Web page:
The band performed at all three of the most famous American rock festivals of the 1960s—Monterey Pop Festival(1967), Woodstock (1969) and Altamont (1969)
Their recordings were internationally successful. Famous songs "Somebody to Love" and "White Rabbit", are listed in Rolling Stone's "500 Greatest Songs of All Time".
The founder of the group that became Jefferson Airplane was 23-year-old vocalist Marty Balin. Balin met folk musician Paul Kantner at a local club. After hearing female vocalist Signe Toly Anderson he invited her to be the group's co-lead singer. Kantner next recruited an old friend, blues guitarist Jorma Kaukonen. Drummer Jerry Peloquin and acoustic bassist Bob Harvey completed the original lineup.
The origin of the group's name is often disputed. "Jefferson airplane" is slang for a used paper match split to hold a marijuana joint that has been smoked too short to hold without burning the fingers - an improvised roach clip. Urban legend claims this was the origin of the band's name, but according to band member Jorma Kaukonen, the name was invented by his friend Steve Talbot. A 2007 press release quoted Kaukonen as saying:
"I had this friend [Talbot] in Berkeley who came up with funny names for people," explains Kaukonen. "His name for me was Blind Thomas Jefferson Airplane (for blues pioneer Blind Lemon Jefferson). When the guys were looking for band names and nobody could come up with something, I remember saying, 'You want a silly band name? I got a silly band name for you!'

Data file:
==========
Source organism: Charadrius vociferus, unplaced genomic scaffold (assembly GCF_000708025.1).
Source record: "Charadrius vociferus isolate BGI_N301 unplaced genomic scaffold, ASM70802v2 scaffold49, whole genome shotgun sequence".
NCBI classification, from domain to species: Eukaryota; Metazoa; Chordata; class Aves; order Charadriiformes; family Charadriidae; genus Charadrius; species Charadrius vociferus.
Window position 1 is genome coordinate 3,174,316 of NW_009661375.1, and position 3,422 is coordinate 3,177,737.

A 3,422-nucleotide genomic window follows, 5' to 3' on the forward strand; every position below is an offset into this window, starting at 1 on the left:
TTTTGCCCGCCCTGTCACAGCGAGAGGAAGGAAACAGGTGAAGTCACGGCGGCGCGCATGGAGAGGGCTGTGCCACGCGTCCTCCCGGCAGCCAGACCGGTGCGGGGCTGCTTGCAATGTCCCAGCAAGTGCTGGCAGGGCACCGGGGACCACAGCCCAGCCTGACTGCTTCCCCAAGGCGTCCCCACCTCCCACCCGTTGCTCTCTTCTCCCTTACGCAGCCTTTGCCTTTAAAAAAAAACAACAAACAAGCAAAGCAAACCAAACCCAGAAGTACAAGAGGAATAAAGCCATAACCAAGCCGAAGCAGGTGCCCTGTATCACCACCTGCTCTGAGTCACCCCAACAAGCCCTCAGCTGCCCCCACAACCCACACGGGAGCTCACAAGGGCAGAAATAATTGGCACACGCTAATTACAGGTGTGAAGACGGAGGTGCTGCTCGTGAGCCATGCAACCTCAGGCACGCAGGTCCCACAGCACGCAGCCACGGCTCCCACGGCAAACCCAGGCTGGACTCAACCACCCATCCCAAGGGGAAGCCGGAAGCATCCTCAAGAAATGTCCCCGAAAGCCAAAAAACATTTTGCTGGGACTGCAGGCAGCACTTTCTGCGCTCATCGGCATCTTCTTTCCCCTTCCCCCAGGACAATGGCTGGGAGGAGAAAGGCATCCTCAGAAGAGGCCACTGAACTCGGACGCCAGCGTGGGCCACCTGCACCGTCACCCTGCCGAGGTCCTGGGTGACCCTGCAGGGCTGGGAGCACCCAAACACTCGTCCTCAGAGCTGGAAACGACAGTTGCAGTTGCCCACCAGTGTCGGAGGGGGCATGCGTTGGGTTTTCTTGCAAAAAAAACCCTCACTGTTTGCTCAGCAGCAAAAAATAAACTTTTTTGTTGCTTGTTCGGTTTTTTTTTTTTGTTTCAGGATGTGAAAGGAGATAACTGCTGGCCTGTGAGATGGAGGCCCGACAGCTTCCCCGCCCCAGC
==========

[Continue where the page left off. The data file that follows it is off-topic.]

A few weeks after the group was formed, Jerry Peloquin departed, in part because of his disdain for the others' drug use. Although he was not a drummer, singer-guitarist Skip Spence was then invited to replace Peloquin. In October 1965, after the other members decided that Bob Harvey's bass playing was not up to par, he was replaced by guitarist-bassist Jack Casady.
The group's performing skills improved rapidly and they soon gained a strong following in and around San Francisco, aided by reviews from veteran music journalist Ralph J. Gleason, the jazz critic of the San Francisco Chronicle who, after seeing them at the Matrix in late 1965, proclaimed them "one of the best bands ever." Gleason's support raised the band's profile considerably, and within three months their manager Matthew Katz was fielding offers from recording companies, although they had yet to perform outside the Bay Area.
Signe Anderson gave birth to her daughter in May 1966, and in October she announced her departure from the band. Her final gig with the Airplane took place at the Fillmore on October 15, 1966. The following night, her replacement Grace Slick made her first appearance.
Slick was asked to join Jefferson Airplane by Jack Casady, whose musicianship was a major influence on her decision. Slick proved pivotal to the Airplane's commercial breakthrough—she possessed a powerful and supple contralto voice that complemented Balin's and was well-suited to the group's amplified psychedelic music, and as a former model, her good looks and stage presence greatly enhanced the group's live impact.
Jefferson Airplane was inducted into the Rock and Roll Hall of Fame in 1996.